You might also want to note the racial makeup of most of the expanding cities. I believe every one of them is majority white. Jacksonville and Charlotte are exceptional in having about 30% of their population made up of black people, and another 10-15% technically non-white. The majority Black cities are in very bad condition: Birmingham, Baltimore, Detroit, New Orleans, Jackson, Memphis, Montgomery, Cleveland, Newark, Washington D.C. And these are only cities with more than 200,000 people. If you go to cities with more than 40%, you now include Philadelphia, Milwaukee, Cincinnati, Little Rock, Rochester, Greensboro. This is not only a list of cities in decline, it is also largely a list of rust belt cities, even some of the southern cities, like Birmingham and Baltimore.

    Are there indications of cracks?

    I believe so, not the least of which is that suburbanism is a far less sustainable model then urbanism was financially and ecologically. Suburbanism was deeply dependent on a certain kind of energy production that is less and less viable and whose replacement by non-fossil sources will have to happen even in terms of capital's own long-term viability (however, likely at such a low level of profitability that it can be implemented only insofar as it leads to near free energy downstream to other capitals). Re-wiring the electrical grid of a suburbanist landscape is a much more daunting venture than re-wiring a city. Cities can much more easily take advantage of wireless communications. High-density populations in a world of non-fossil workplaces and non-nuclear energy could also be quieter and less dirty in the immediate environment (I used to live in Chicago and we would go down to the steel mills on the Indiana-Chicago border and the street signs were covered in black soot from the steel mills and the coal-fueled power plant.) However, if a new model of spatial organization is emerging, it is likely one in which the poor will be pushed out into DMZs, maybe a nastier version of Continental European suburbanization, where the workers were pushed into industrial suburbs and the elites remained in the cities.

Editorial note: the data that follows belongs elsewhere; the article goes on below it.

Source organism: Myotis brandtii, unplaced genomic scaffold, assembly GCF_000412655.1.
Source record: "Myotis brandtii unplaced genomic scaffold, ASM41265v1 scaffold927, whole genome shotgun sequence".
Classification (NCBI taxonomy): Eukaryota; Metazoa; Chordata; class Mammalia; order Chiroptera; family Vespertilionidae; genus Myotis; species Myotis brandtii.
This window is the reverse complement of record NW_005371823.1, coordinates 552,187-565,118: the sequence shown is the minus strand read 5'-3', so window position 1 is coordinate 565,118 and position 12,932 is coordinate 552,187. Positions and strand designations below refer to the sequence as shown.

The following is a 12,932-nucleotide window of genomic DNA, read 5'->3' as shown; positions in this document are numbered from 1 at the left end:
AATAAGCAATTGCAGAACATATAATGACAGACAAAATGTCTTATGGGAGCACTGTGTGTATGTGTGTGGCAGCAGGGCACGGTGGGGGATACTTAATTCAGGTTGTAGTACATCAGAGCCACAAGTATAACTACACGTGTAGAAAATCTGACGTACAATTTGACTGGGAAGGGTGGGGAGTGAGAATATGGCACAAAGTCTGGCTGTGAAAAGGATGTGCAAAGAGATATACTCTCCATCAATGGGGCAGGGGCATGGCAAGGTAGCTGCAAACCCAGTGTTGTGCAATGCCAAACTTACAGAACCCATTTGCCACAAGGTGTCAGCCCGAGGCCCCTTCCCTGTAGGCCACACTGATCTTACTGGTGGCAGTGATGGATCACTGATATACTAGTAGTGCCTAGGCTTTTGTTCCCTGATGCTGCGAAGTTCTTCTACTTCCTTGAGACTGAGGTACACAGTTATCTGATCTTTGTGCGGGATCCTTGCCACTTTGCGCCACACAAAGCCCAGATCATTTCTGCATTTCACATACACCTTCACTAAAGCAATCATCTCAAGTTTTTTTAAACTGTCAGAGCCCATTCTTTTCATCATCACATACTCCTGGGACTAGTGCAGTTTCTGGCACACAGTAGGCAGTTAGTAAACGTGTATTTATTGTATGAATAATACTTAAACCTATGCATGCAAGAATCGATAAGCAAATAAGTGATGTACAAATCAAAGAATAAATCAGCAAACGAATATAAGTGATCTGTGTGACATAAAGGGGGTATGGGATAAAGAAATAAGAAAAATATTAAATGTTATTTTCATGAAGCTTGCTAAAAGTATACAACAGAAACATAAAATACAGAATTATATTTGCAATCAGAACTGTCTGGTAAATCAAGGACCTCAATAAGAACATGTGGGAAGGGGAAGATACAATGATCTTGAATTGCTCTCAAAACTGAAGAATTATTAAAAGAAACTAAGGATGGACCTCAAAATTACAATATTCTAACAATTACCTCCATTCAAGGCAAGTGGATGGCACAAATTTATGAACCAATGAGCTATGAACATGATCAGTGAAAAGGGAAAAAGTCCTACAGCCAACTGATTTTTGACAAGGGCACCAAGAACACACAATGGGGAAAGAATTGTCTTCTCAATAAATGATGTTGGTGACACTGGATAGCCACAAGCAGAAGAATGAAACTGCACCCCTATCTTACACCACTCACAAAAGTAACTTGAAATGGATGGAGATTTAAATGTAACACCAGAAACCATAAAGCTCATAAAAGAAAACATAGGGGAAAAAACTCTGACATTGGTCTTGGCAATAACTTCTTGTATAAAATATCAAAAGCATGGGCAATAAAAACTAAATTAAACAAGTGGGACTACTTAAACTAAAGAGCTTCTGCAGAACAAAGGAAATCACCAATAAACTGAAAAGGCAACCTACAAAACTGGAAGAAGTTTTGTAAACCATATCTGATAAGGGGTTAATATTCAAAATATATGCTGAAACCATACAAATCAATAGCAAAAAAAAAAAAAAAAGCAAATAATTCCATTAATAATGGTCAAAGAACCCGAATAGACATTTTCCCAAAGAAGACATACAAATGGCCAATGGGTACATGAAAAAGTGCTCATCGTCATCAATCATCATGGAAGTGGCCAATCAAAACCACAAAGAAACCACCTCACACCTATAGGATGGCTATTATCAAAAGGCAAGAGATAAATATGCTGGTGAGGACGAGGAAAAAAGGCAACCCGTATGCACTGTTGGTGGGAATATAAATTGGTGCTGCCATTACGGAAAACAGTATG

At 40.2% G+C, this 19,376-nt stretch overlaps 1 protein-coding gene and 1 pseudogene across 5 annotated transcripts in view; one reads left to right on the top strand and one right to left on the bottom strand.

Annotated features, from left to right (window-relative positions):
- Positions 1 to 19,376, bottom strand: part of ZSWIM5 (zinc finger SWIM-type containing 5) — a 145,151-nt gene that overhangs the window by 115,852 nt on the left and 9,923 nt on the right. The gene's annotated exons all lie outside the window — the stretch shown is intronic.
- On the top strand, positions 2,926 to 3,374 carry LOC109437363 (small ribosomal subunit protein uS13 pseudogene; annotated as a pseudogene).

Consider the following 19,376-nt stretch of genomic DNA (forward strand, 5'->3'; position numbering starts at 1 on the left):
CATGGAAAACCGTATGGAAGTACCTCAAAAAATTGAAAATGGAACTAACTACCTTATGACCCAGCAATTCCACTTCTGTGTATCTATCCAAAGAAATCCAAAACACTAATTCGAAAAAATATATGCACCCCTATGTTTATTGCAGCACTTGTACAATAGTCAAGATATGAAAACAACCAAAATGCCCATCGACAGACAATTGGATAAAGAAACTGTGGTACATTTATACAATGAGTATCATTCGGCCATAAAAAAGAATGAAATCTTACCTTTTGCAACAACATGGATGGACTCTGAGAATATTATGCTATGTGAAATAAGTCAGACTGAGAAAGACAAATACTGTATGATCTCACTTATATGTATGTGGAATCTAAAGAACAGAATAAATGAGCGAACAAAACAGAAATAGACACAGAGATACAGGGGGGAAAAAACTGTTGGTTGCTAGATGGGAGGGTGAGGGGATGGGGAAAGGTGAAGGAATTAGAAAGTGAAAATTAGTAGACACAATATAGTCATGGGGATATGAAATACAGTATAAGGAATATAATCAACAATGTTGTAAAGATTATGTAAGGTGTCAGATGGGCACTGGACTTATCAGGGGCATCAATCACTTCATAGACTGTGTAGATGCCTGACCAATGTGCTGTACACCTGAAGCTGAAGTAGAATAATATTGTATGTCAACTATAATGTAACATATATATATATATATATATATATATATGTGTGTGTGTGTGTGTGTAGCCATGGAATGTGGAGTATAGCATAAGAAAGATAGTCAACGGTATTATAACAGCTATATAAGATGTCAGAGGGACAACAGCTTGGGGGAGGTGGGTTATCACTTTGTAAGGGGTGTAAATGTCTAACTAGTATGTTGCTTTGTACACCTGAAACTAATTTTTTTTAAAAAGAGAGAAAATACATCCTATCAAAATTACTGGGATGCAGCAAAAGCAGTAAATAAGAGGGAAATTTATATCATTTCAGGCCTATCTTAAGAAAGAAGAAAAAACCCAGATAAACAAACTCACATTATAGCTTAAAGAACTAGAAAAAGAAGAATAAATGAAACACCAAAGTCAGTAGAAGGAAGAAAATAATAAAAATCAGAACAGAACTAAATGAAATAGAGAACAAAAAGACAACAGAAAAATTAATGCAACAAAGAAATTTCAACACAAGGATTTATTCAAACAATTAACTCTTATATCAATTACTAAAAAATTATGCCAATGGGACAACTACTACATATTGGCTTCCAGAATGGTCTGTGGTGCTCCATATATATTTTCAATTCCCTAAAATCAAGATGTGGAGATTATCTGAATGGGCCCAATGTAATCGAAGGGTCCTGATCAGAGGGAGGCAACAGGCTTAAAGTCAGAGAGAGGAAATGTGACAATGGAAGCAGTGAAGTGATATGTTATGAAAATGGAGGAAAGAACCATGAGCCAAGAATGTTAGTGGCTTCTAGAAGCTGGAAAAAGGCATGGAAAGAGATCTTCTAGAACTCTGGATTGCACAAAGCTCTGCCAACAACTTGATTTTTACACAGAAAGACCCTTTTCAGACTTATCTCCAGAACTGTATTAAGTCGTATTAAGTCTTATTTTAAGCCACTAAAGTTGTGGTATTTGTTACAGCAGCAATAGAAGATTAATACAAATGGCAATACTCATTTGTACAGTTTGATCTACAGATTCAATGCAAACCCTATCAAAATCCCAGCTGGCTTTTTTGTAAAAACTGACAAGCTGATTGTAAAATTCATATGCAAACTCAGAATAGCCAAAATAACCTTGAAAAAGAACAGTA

In any case, it is too soon to tell. I think we won't really see it until after the fact. What I do see are irreversible problems for suburbanism as the organization of spatial domination for capital, and many of these do have a liberatory potential. Their transformation, much less their resolution, will involve the same kind of massive and fundamental changes in energy production and distribution, transportation, housing, and changes in production and distribution that were central to this last shift.